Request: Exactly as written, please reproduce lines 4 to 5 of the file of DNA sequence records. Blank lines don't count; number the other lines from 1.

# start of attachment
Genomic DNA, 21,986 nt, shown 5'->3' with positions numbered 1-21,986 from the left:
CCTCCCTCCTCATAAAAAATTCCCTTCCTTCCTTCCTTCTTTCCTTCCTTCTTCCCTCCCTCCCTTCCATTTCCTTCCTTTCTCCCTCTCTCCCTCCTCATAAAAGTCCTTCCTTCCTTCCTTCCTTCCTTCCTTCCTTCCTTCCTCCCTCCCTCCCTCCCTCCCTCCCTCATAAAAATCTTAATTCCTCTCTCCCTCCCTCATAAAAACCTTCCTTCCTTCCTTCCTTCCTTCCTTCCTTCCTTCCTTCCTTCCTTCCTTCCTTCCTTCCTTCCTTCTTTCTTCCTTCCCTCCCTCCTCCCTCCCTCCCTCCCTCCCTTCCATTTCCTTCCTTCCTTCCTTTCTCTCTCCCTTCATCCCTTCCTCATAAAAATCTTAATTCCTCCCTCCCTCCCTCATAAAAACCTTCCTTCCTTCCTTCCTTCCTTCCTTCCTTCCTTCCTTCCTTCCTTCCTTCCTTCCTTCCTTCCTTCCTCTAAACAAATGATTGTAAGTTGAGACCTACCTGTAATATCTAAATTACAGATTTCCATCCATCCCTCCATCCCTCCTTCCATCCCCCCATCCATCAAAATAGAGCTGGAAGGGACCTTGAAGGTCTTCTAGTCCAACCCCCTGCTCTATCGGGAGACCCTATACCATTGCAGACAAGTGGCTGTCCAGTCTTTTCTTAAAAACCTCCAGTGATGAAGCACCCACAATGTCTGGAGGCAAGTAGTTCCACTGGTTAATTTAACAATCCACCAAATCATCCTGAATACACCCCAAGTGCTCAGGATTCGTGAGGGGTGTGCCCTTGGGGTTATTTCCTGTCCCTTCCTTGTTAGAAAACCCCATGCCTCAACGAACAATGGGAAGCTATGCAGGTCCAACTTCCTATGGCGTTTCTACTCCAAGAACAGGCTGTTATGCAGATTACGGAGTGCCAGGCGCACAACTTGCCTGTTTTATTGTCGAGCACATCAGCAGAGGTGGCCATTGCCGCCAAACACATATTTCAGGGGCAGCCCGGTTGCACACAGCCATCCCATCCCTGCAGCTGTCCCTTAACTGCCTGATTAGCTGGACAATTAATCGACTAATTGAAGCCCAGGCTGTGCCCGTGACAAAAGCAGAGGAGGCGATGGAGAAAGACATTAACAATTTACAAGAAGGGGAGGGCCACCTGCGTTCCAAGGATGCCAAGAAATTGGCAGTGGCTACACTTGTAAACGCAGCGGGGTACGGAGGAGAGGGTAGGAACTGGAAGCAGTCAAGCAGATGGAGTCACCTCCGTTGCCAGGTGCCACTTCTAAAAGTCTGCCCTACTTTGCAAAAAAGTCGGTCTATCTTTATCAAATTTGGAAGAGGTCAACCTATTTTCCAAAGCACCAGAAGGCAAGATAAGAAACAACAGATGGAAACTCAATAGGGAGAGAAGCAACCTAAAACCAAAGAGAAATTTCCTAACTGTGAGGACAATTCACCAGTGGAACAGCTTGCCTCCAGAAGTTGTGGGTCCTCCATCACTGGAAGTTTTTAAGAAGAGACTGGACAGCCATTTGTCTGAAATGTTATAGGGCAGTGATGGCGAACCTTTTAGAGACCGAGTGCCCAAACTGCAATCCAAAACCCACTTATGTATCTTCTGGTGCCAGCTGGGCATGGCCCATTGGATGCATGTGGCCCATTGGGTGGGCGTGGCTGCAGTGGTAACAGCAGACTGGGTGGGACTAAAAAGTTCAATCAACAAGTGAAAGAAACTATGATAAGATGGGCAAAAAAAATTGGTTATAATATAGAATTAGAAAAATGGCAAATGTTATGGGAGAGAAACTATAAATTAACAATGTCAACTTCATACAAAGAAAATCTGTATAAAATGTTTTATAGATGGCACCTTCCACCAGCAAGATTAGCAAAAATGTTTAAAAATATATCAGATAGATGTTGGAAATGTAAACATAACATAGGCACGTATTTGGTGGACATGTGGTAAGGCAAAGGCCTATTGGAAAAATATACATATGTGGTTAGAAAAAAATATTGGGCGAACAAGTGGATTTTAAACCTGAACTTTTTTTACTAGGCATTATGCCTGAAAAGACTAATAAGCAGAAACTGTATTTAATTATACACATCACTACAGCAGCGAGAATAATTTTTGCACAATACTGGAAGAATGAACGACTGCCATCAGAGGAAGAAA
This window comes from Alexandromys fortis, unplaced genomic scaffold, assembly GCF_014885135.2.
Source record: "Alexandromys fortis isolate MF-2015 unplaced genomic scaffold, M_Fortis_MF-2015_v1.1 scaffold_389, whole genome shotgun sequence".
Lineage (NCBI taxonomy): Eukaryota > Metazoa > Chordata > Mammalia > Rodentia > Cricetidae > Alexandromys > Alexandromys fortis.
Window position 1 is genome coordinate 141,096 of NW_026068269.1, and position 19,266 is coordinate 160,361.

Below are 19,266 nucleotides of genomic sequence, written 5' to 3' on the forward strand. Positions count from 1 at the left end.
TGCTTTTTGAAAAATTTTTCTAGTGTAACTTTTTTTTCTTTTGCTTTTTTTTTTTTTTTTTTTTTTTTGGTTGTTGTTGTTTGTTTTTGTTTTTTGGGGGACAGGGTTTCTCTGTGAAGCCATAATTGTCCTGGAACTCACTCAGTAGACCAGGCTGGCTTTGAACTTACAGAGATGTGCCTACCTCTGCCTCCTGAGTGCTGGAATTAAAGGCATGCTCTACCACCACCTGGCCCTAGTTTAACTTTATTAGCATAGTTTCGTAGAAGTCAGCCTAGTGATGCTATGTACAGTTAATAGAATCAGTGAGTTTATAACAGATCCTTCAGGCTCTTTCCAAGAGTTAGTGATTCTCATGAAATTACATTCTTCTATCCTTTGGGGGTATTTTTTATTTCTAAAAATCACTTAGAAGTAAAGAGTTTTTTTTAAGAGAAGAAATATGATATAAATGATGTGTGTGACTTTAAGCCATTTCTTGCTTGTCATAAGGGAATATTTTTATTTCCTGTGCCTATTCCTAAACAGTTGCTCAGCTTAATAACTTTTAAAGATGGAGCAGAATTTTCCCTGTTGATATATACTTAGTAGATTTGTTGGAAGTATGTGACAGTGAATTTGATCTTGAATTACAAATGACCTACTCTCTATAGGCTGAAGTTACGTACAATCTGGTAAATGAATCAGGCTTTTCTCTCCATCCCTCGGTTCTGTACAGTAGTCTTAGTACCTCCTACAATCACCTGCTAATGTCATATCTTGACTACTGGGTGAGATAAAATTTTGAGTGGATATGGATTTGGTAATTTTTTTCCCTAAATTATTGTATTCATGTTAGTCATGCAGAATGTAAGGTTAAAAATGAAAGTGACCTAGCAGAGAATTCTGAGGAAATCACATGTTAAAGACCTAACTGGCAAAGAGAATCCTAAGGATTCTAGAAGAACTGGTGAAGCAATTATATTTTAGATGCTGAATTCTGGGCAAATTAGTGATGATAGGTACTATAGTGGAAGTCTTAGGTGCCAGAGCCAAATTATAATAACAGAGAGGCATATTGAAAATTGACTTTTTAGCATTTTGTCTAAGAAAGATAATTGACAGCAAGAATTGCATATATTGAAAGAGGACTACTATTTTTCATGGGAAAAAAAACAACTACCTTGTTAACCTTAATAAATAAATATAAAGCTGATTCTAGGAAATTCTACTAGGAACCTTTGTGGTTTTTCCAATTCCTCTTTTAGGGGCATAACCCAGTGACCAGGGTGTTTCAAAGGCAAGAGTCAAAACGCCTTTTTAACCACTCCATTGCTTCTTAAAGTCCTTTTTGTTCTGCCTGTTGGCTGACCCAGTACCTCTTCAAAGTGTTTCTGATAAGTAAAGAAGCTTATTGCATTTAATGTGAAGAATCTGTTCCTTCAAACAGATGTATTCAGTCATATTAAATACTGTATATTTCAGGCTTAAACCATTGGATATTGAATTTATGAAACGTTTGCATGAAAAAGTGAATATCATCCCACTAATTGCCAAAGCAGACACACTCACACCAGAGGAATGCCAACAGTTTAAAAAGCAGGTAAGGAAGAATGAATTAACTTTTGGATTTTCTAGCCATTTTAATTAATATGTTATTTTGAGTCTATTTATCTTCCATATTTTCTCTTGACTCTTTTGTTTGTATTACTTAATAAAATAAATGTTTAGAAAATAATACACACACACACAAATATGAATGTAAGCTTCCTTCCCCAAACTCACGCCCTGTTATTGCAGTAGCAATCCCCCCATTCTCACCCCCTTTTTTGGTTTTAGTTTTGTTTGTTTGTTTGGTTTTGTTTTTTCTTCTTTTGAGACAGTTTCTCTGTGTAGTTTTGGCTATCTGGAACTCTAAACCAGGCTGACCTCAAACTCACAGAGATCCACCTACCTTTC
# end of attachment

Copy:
Source record: "Alexandromys fortis isolate MF-2015 unplaced genomic scaffold, M_Fortis_MF-2015_v1.1 scaffold_389, whole genome shotgun sequence".
Lineage (NCBI taxonomy): Eukaryota > Metazoa > Chordata > Mammalia > Rodentia > Cricetidae > Alexandromys > Alexandromys fortis.